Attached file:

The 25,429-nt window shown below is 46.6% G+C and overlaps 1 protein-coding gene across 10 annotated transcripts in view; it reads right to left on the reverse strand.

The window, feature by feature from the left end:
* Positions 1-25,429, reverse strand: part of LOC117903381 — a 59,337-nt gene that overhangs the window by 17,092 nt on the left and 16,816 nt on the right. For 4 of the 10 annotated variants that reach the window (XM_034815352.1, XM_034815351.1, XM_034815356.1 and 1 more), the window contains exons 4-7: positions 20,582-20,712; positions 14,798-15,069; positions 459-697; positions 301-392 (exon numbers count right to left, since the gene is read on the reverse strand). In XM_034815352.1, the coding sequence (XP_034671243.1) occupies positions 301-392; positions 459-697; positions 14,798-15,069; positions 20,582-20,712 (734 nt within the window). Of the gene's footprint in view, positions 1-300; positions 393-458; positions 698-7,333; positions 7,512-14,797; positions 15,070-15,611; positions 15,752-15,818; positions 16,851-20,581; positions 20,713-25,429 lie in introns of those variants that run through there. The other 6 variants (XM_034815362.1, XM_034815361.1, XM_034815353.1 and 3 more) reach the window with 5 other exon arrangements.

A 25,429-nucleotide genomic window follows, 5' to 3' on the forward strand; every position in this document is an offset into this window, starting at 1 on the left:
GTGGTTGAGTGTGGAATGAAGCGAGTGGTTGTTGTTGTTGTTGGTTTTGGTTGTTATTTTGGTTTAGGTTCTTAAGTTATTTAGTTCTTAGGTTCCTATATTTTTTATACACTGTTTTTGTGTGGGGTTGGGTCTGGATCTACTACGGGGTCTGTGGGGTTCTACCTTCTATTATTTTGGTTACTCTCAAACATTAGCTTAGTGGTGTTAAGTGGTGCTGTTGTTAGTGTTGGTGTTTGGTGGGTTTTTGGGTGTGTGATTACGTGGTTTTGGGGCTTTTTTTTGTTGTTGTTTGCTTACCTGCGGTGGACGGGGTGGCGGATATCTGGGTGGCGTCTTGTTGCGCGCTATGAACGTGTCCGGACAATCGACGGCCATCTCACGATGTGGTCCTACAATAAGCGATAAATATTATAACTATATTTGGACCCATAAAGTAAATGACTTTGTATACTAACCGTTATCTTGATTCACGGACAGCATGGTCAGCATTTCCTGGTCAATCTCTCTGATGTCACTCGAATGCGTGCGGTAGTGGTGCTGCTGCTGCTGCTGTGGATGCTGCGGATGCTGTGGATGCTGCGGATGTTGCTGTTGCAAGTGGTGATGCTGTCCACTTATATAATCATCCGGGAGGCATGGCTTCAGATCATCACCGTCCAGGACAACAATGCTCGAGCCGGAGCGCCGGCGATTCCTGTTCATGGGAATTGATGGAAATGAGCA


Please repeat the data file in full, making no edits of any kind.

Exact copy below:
The 25,429-nt window shown below is 46.6% G+C and overlaps 1 protein-coding gene across 10 annotated transcripts in view; it reads right to left on the reverse strand.

The window, feature by feature from the left end:
* Positions 1-25,429, reverse strand: part of LOC117903381 — a 59,337-nt gene that overhangs the window by 17,092 nt on the left and 16,816 nt on the right. For 4 of the 10 annotated variants that reach the window (XM_034815352.1, XM_034815351.1, XM_034815356.1 and 1 more), the window contains exons 4-7: positions 20,582-20,712; positions 14,798-15,069; positions 459-697; positions 301-392 (exon numbers count right to left, since the gene is read on the reverse strand). In XM_034815352.1, the coding sequence (XP_034671243.1) occupies positions 301-392; positions 459-697; positions 14,798-15,069; positions 20,582-20,712 (734 nt within the window). Of the gene's footprint in view, positions 1-300; positions 393-458; positions 698-7,333; positions 7,512-14,797; positions 15,070-15,611; positions 15,752-15,818; positions 16,851-20,581; positions 20,713-25,429 lie in introns of those variants that run through there. The other 6 variants (XM_034815362.1, XM_034815361.1, XM_034815353.1 and 3 more) reach the window with 5 other exon arrangements.

A 25,429-nucleotide genomic window follows, 5' to 3' on the forward strand; every position in this document is an offset into this window, starting at 1 on the left:
GTGGTTGAGTGTGGAATGAAGCGAGTGGTTGTTGTTGTTGTTGGTTTTGGTTGTTATTTTGGTTTAGGTTCTTAAGTTATTTAGTTCTTAGGTTCCTATATTTTTTATACACTGTTTTTGTGTGGGGTTGGGTCTGGATCTACTACGGGGTCTGTGGGGTTCTACCTTCTATTATTTTGGTTACTCTCAAACATTAGCTTAGTGGTGTTAAGTGGTGCTGTTGTTAGTGTTGGTGTTTGGTGGGTTTTTGGGTGTGTGATTACGTGGTTTTGGGGCTTTTTTTTGTTGTTGTTTGCTTACCTGCGGTGGACGGGGTGGCGGATATCTGGGTGGCGTCTTGTTGCGCGCTATGAACGTGTCCGGACAATCGACGGCCATCTCACGATGTGGTCCTACAATAAGCGATAAATATTATAACTATATTTGGACCCATAAAGTAAATGACTTTGTATACTAACCGTTATCTTGATTCACGGACAGCATGGTCAGCATTTCCTGGTCAATCTCTCTGATGTCACTCGAATGCGTGCGGTAGTGGTGCTGCTGCTGCTGCTGTGGATGCTGCGGATGCTGTGGATGCTGCGGATGTTGCTGTTGCAAGTGGTGATGCTGTCCACTTATATAATCATCCGGGAGGCATGGCTTCAGATCATCACCGTCCAGGACAACAATGCTCGAGCCGGAGCGCCGGCGATTCCTGTTCATGGGAATTGATGGAAATGAGCA